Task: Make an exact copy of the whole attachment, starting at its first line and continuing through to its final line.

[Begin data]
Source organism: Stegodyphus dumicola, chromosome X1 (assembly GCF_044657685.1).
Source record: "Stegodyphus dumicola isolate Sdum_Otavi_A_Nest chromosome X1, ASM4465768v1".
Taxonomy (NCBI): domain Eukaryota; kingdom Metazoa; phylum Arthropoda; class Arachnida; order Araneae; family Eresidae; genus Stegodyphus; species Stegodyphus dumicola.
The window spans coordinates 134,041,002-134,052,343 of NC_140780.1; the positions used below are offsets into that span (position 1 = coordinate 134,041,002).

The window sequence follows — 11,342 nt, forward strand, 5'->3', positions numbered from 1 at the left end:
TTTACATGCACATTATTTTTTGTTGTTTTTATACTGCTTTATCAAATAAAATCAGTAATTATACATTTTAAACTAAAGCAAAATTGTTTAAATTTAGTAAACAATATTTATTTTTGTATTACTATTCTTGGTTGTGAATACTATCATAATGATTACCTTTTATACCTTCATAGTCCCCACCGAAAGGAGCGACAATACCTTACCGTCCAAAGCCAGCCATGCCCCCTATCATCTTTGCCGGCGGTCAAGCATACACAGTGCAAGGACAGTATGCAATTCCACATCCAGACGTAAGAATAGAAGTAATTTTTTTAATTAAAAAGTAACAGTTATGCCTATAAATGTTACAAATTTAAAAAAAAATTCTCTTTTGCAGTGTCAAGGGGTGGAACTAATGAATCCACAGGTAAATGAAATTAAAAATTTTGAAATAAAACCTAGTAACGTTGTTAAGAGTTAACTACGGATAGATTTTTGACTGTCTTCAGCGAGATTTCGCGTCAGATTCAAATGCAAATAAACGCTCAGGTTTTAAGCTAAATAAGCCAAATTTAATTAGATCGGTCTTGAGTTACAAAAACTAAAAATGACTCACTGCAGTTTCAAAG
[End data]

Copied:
Source organism: Stegodyphus dumicola, chromosome X1 (assembly GCF_044657685.1).
Source record: "Stegodyphus dumicola isolate Sdum_Otavi_A_Nest chromosome X1, ASM4465768v1".
Taxonomy (NCBI): domain Eukaryota; kingdom Metazoa; phylum Arthropoda; class Arachnida; order Araneae; family Eresidae; genus Stegodyphus; species Stegodyphus dumicola.
The window spans coordinates 134,041,002-134,052,343 of NC_140780.1; the positions used below are offsets into that span (position 1 = coordinate 134,041,002).

The window sequence follows — 11,342 nt, forward strand, 5'->3', positions numbered from 1 at the left end:
TTTACATGCACATTATTTTTTGTTGTTTTTATACTGCTTTATCAAATAAAATCAGTAATTATACATTTTAAACTAAAGCAAAATTGTTTAAATTTAGTAAACAATATTTATTTTTGTATTACTATTCTTGGTTGTGAATACTATCATAATGATTACCTTTTATACCTTCATAGTCCCCACCGAAAGGAGCGACAATACCTTACCGTCCAAAGCCAGCCATGCCCCCTATCATCTTTGCCGGCGGTCAAGCATACACAGTGCAAGGACAGTATGCAATTCCACATCCAGACGTAAGAATAGAAGTAATTTTTTTAATTAAAAAGTAACAGTTATGCCTATAAATGTTACAAATTTAAAAAAAAATTCTCTTTTGCAGTGTCAAGGGGTGGAACTAATGAATCCACAGGTAAATGAAATTAAAAATTTTGAAATAAAACCTAGTAACGTTGTTAAGAGTTAACTACGGATAGATTTTTGACTGTCTTCAGCGAGATTTCGCGTCAGATTCAAATGCAAATAAACGCTCAGGTTTTAAGCTAAATAAGCCAAATTTAATTAGATCGGTCTTGAGTTACAAAAACTAAAAATGACTCACTGCAGTTTCAAAG